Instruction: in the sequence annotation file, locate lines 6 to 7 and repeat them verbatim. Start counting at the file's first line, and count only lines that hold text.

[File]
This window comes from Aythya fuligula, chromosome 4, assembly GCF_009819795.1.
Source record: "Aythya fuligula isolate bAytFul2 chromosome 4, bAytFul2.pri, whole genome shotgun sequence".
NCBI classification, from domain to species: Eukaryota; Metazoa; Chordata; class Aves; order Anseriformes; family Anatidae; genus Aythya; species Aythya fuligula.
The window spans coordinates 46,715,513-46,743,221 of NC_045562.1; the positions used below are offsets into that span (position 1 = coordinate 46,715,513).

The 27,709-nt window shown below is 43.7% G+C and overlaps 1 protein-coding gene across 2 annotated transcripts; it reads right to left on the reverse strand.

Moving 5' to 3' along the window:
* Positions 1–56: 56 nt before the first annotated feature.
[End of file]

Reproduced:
Moving 5' to 3' along the window:
* Positions 1–56: 56 nt before the first annotated feature.